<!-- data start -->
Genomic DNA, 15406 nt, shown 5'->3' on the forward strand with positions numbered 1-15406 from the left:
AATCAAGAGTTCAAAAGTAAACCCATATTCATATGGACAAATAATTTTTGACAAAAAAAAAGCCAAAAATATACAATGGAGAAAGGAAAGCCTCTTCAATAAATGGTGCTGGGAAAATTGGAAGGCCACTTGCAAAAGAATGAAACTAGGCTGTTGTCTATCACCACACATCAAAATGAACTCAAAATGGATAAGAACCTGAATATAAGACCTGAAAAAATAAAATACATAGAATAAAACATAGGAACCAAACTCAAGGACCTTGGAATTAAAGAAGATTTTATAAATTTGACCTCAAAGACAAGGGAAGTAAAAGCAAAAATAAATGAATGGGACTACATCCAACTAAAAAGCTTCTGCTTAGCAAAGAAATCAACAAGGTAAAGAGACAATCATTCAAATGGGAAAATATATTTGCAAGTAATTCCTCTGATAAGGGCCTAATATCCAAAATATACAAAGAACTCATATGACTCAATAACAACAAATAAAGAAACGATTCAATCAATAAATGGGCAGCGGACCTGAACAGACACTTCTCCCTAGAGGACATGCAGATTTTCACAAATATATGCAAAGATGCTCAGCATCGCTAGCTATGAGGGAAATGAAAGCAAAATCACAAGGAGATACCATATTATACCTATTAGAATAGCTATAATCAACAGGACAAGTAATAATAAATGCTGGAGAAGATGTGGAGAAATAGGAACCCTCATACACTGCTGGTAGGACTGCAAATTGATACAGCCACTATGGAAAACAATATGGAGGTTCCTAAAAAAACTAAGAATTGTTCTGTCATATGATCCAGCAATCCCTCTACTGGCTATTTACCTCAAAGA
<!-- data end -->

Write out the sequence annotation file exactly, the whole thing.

Genomic DNA, 15406 nt, shown 5'->3' on the forward strand with positions numbered 1-15406 from the left:
AATCAAGAGTTCAAAAGTAAACCCATATTCATATGGACAAATAATTTTTGACAAAAAAAAAGCCAAAAATATACAATGGAGAAAGGAAAGCCTCTTCAATAAATGGTGCTGGGAAAATTGGAAGGCCACTTGCAAAAGAATGAAACTAGGCTGTTGTCTATCACCACACATCAAAATGAACTCAAAATGGATAAGAACCTGAATATAAGACCTGAAAAAATAAAATACATAGAATAAAACATAGGAACCAAACTCAAGGACCTTGGAATTAAAGAAGATTTTATAAATTTGACCTCAAAGACAAGGGAAGTAAAAGCAAAAATAAATGAATGGGACTACATCCAACTAAAAAGCTTCTGCTTAGCAAAGAAATCAACAAGGTAAAGAGACAATCATTCAAATGGGAAAATATATTTGCAAGTAATTCCTCTGATAAGGGCCTAATATCCAAAATATACAAAGAACTCATATGACTCAATAACAACAAATAAAGAAACGATTCAATCAATAAATGGGCAGCGGACCTGAACAGACACTTCTCCCTAGAGGACATGCAGATTTTCACAAATATATGCAAAGATGCTCAGCATCGCTAGCTATGAGGGAAATGAAAGCAAAATCACAAGGAGATACCATATTATACCTATTAGAATAGCTATAATCAACAGGACAAGTAATAATAAATGCTGGAGAAGATGTGGAGAAATAGGAACCCTCATACACTGCTGGTAGGACTGCAAATTGATACAGCCACTATGGAAAACAATATGGAGGTTCCTAAAAAAACTAAGAATTGTTCTGTCATATGATCCAGCAATCCCTCTACTGGCTATTTACCTCAAAGA